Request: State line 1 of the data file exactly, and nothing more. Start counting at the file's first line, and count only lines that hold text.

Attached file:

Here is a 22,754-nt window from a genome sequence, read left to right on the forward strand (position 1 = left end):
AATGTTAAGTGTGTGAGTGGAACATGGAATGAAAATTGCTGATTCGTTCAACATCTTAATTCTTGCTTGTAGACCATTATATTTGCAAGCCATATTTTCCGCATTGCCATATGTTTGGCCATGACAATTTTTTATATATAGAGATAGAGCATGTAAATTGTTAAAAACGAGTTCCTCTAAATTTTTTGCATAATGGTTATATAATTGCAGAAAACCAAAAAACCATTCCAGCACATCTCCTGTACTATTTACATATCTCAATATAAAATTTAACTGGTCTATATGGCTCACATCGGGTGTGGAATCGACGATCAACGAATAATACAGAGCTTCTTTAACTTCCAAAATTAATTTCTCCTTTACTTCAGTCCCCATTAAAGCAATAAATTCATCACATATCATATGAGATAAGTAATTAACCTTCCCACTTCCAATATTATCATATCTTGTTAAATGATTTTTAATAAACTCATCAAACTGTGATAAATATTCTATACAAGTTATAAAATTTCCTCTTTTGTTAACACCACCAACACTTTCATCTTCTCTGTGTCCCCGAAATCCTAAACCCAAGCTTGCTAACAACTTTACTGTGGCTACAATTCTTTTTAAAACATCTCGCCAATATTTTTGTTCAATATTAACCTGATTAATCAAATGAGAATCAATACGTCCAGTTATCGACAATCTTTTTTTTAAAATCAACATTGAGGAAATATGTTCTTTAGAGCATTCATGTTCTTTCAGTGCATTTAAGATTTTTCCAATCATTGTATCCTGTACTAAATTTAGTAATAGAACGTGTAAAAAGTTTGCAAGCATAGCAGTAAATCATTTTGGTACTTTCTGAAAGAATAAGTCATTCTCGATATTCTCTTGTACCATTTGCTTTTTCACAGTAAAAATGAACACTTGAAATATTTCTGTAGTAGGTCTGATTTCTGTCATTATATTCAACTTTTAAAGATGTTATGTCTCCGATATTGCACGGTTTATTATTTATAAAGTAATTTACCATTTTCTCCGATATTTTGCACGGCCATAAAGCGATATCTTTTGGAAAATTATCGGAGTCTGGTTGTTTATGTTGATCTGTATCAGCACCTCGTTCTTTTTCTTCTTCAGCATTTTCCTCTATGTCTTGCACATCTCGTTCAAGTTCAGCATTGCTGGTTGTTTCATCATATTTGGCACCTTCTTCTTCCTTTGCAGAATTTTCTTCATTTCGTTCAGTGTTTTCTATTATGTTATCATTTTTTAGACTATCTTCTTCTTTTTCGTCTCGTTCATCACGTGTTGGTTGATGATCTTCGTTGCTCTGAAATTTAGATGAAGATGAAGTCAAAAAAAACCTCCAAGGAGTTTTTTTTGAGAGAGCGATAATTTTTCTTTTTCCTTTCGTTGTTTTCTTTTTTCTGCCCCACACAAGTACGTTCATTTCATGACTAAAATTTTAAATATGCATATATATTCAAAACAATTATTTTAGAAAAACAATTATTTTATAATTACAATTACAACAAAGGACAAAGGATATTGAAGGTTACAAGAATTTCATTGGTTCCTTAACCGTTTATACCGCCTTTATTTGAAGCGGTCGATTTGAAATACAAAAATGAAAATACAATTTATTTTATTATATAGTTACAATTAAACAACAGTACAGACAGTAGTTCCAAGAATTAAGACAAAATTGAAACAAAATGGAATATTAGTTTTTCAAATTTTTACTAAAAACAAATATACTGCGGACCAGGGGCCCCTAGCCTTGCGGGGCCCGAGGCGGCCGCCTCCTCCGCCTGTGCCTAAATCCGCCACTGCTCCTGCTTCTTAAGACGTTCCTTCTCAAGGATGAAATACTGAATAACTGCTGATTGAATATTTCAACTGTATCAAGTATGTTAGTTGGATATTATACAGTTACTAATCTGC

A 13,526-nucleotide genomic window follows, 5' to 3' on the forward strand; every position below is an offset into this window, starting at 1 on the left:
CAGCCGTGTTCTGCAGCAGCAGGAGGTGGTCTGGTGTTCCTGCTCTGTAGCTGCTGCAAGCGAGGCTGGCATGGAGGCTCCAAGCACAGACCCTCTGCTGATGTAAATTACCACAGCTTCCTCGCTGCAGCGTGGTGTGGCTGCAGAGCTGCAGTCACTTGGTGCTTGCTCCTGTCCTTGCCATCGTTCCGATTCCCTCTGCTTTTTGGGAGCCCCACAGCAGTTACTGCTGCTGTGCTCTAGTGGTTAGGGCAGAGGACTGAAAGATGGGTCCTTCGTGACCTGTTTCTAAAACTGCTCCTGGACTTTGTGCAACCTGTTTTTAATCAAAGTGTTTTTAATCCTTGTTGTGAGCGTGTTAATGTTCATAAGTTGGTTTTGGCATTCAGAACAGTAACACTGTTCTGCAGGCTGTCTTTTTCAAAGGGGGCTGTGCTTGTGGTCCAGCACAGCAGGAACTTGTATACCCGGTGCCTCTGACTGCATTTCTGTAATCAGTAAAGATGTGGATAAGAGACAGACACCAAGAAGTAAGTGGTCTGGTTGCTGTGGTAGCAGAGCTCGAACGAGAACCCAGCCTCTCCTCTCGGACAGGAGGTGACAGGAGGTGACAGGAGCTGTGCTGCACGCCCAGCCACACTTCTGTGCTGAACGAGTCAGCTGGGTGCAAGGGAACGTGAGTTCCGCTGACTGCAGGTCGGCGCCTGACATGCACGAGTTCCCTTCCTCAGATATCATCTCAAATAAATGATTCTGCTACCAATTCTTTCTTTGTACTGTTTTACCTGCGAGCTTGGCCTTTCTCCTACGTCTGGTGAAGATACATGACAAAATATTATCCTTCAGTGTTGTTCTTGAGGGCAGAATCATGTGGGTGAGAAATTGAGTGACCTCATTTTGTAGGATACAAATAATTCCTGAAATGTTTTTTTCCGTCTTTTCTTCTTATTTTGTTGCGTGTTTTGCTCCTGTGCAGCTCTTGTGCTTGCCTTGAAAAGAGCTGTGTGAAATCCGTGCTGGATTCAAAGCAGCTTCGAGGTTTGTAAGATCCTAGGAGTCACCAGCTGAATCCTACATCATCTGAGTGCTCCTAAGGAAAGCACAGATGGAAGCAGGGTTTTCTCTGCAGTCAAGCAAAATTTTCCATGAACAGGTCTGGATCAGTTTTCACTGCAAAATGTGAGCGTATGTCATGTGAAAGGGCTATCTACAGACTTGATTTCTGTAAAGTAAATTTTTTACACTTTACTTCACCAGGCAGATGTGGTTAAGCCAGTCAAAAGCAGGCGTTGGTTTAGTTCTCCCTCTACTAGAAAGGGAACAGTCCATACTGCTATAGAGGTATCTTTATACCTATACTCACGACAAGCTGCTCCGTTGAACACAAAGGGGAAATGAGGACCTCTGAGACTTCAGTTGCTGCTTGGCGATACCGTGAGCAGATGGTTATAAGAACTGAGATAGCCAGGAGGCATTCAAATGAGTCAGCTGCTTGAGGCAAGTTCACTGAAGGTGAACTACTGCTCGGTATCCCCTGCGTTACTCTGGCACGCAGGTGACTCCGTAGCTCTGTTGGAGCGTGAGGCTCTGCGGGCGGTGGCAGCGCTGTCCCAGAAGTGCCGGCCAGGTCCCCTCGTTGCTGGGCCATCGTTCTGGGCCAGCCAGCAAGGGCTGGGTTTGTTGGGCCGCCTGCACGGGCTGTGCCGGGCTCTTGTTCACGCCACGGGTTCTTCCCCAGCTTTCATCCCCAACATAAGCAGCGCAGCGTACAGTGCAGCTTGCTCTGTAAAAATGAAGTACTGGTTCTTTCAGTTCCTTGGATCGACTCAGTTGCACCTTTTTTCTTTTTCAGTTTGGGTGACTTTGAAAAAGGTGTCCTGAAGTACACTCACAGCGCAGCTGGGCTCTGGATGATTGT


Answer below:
Here is a 22,754-nt window from a genome sequence, read left to right on the forward strand (position 1 = left end):